NIA-Funded Study Explores Re-Engagement of Black Older Adults After COVID-19

With the support of a $7 million National Institutes on Aging (NIA) Claude D. Pepper Older Americans Independence Center grant, Assistant Professor Rupal Parekh is leading a pilot study about the impact of social isolation and loneliness on the health and well-being of Black and African American older adults in the wake of the COVID-19 pandemic.

Parekh’s research goal is to investigate both the barriers and the facilitators of engagement for Black and African American older adults in activities they enjoyed before the pandemic. These activities include attendance to church services, which formed the center of social engagement for many in this community, as well as involvement in senior centers. A body of research shows a direct relationship between isolation and negative health outcomes for older adults.

Preliminary findings are based on focus group interviews with leaders, staff and volunteers at churches and senior centers in the Greater Hartford area. The interviews explored engagement and disengagement among the older adults who had largely stopped going to church and senior centers during the height of the pandemic.

One finding is that older Black and African American adults are going to church again but more of them do it online than before the pandemic. “What I'm seeing is that churches have had to be creative in their offerings and they offer a variety of modalities for adults to be engaged,” says Parekh. Rather than return to attending in-person, where these elders had “eyes and ears” on them in the community, many older adults are compensating by continuing to attend online.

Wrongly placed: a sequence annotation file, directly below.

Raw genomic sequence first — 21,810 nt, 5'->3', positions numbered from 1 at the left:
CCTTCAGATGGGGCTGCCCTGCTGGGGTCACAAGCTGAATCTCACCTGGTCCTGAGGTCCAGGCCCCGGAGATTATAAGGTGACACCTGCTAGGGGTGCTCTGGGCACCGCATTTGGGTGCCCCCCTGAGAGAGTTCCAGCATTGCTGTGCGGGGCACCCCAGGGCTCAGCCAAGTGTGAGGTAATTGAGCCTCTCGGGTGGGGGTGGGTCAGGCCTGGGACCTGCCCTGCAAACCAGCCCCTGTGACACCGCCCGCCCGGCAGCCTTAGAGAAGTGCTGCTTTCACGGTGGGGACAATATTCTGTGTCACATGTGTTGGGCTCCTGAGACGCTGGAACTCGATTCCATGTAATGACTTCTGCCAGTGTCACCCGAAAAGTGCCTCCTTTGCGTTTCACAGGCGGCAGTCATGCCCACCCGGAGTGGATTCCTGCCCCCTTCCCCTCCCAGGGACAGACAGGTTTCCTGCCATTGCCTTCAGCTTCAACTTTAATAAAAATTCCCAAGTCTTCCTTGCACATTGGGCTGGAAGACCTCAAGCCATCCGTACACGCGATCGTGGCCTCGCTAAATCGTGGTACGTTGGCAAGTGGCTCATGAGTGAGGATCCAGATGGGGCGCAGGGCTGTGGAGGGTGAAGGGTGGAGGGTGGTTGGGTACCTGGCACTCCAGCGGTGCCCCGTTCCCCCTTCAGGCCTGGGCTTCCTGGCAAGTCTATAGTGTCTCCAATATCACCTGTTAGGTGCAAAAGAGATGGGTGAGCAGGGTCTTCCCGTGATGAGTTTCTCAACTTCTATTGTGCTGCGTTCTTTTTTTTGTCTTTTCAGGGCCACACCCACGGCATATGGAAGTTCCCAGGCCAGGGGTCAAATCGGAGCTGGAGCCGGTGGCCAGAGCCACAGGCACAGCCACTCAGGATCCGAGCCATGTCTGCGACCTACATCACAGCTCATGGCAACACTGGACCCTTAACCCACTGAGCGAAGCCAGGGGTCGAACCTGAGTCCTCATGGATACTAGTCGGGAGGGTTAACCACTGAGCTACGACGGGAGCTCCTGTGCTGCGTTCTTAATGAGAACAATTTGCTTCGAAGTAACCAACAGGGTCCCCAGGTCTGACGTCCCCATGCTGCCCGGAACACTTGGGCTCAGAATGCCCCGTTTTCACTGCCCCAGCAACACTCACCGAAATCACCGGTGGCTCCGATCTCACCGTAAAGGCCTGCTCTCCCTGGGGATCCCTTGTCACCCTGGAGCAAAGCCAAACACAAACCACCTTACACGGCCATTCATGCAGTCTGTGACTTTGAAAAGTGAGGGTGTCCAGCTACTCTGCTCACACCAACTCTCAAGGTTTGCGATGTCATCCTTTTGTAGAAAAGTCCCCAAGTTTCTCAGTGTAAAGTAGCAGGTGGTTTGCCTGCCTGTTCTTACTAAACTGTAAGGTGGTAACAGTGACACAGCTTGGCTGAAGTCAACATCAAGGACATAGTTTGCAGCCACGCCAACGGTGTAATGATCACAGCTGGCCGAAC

While this form of engagement helps reduce isolation for older adults, it does not encourage physical activity, which also decreased during the pandemic. “When you're only online, you're not getting up, going in a car, you're not moving,” she observes. “There's likely an impact in the long run with health and health outcomes.”

Generally, Parekh and Co-Principal Investigator Christine Tocchi, an assistant professor at UConn School of Nursing, have found that despite ongoing concerns about COVID, older Black and African American adults have been excited to return to church and to senior centers in their communities.

In the second phase of her work, which is near completion, Parekh and the research team are conducting one-on-one interviews with 30 seniors. Those interviews examine how the adults are engaged in various aspects of their lives, including shopping and gathering with friends. Once those interviews are analyzed, the plan is to present the findings to the older adults and service providers to co-develop interventions that will foster re-engagement.

Read more about the research in a story on UConn Today and Parekh’s work.